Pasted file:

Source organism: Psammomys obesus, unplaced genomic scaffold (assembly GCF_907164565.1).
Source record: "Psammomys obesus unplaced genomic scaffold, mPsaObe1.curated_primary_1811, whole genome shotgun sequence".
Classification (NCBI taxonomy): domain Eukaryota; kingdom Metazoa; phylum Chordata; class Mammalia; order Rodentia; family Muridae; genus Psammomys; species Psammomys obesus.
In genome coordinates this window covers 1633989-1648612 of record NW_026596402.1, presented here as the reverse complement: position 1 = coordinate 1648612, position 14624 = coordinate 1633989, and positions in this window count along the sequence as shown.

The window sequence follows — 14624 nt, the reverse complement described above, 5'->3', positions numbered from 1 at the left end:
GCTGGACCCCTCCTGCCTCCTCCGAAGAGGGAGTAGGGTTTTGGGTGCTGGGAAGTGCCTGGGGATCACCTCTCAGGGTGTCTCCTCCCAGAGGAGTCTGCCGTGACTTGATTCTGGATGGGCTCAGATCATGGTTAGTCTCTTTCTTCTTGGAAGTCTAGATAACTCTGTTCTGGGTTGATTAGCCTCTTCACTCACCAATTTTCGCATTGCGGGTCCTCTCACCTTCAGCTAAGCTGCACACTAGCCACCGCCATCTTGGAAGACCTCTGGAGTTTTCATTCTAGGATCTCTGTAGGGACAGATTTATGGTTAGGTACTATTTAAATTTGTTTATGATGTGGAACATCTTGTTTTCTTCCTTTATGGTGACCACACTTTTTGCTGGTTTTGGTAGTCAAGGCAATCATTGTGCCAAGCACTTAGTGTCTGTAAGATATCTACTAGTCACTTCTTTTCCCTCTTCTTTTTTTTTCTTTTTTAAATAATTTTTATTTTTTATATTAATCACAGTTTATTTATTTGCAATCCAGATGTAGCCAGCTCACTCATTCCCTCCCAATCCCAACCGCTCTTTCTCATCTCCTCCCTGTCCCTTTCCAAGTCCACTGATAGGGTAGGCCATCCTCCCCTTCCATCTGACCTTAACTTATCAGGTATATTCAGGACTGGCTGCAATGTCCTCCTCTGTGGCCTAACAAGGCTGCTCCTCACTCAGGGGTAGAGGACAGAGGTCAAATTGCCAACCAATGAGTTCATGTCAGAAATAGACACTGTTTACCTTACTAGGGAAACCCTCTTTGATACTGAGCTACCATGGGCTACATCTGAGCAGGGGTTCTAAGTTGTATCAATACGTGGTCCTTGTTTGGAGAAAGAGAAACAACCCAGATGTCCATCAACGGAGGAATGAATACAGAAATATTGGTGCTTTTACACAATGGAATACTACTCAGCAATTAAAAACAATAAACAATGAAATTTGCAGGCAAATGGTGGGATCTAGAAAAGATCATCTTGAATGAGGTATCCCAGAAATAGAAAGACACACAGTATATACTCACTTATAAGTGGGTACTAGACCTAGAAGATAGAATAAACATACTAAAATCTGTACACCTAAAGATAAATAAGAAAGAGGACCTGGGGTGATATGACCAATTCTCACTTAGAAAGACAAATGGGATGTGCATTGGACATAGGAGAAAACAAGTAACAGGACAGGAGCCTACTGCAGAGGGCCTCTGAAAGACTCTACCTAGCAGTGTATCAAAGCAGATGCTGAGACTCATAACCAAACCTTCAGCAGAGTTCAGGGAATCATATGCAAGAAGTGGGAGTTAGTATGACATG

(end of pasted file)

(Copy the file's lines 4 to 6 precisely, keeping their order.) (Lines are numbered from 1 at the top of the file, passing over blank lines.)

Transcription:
In genome coordinates this window covers 1633989-1648612 of record NW_026596402.1, presented here as the reverse complement: position 1 = coordinate 1648612, position 14624 = coordinate 1633989, and positions in this window count along the sequence as shown.

The window sequence follows — 14624 nt, the reverse complement described above, 5'->3', positions numbered from 1 at the left end:
GCTGGACCCCTCCTGCCTCCTCCGAAGAGGGAGTAGGGTTTTGGGTGCTGGGAAGTGCCTGGGGATCACCTCTCAGGGTGTCTCCTCCCAGAGGAGTCTGCCGTGACTTGATTCTGGATGGGCTCAGATCATGGTTAGTCTCTTTCTTCTTGGAAGTCTAGATAACTCTGTTCTGGGTTGATTAGCCTCTTCACTCACCAATTTTCGCATTGCGGGTCCTCTCACCTTCAGCTAAGCTGCACACTAGCCACCGCCATCTTGGAAGACCTCTGGAGTTTTCATTCTAGGATCTCTGTAGGGACAGATTTATGGTTAGGTACTATTTAAATTTGTTTATGATGTGGAACATCTTGTTTTCTTCCTTTATGGTGACCACACTTTTTGCTGGTTTTGGTAGTCAAGGCAATCATTGTGCCAAGCACTTAGTGTCTGTAAGATATCTACTAGTCACTTCTTTTCCCTCTTCTTTTTTTTTCTTTTTTAAATAATTTTTATTTTTTATATTAATCACAGTTTATTTATTTGCAATCCAGATGTAGCCAGCTCACTCATTCCCTCCCAATCCCAACCGCTCTTTCTCATCTCCTCCCTGTCCCTTTCCAAGTCCACTGATAGGGTAGGCCATCCTCCCCTTCCATCTGACCTTAACTTATCAGGTATATTCAGGACTGGCTGCAATGTCCTCCTCTGTGGCCTAACAAGGCTGCTCCTCACTCAGGGGTAGAGGACAGAGGTCAAATTGCCAACCAATGAGTTCATGTCAGAAATAGACACTGTTTACCTTACTAGGGAAACCCTCTTTGATACTGAGCTACCATGGGCTACATCTGAGCAGGGGTTCTAAGTTGTATCAATACGTGGTCCTTGTTTGGAGAAAGAGAAACAACCCAGATGTCCATCAACGGAGGAATGAATACAGAAATATTGGTGCTTTTACACAATGGAATACTACTCAGCAATTAAAAACAATAAACAATGAAATTTGCAGGCAAATGGTGGGATCTAGAAAAGATCATCTTGAATGAGGTATCCCAGAAATAGAAAGACACACAGTATATACTCACTTATAAGTGGGTACTAGACCTAGAAGATAGAATAAACATACTAAAATCTGTACACCTAAAGATAAATAAGAAAGAGGACCTGGGGTGATATGACCAATTCTCACTTAGAAAGACAAATGGGATGTGCATTGGACATAGGAGAAAACAAGTAACAGGACAGGAGCCTACTGCAGAGGGCCTCTGAAAGACTCTACCTAGCAGTGTATCAAAGCAGATGCTGAGACTCATAACCAAACCTTCAGCAGAGTTCAGGGAATCATATGCAAGAAGTGGGAGTTAGTATGACATG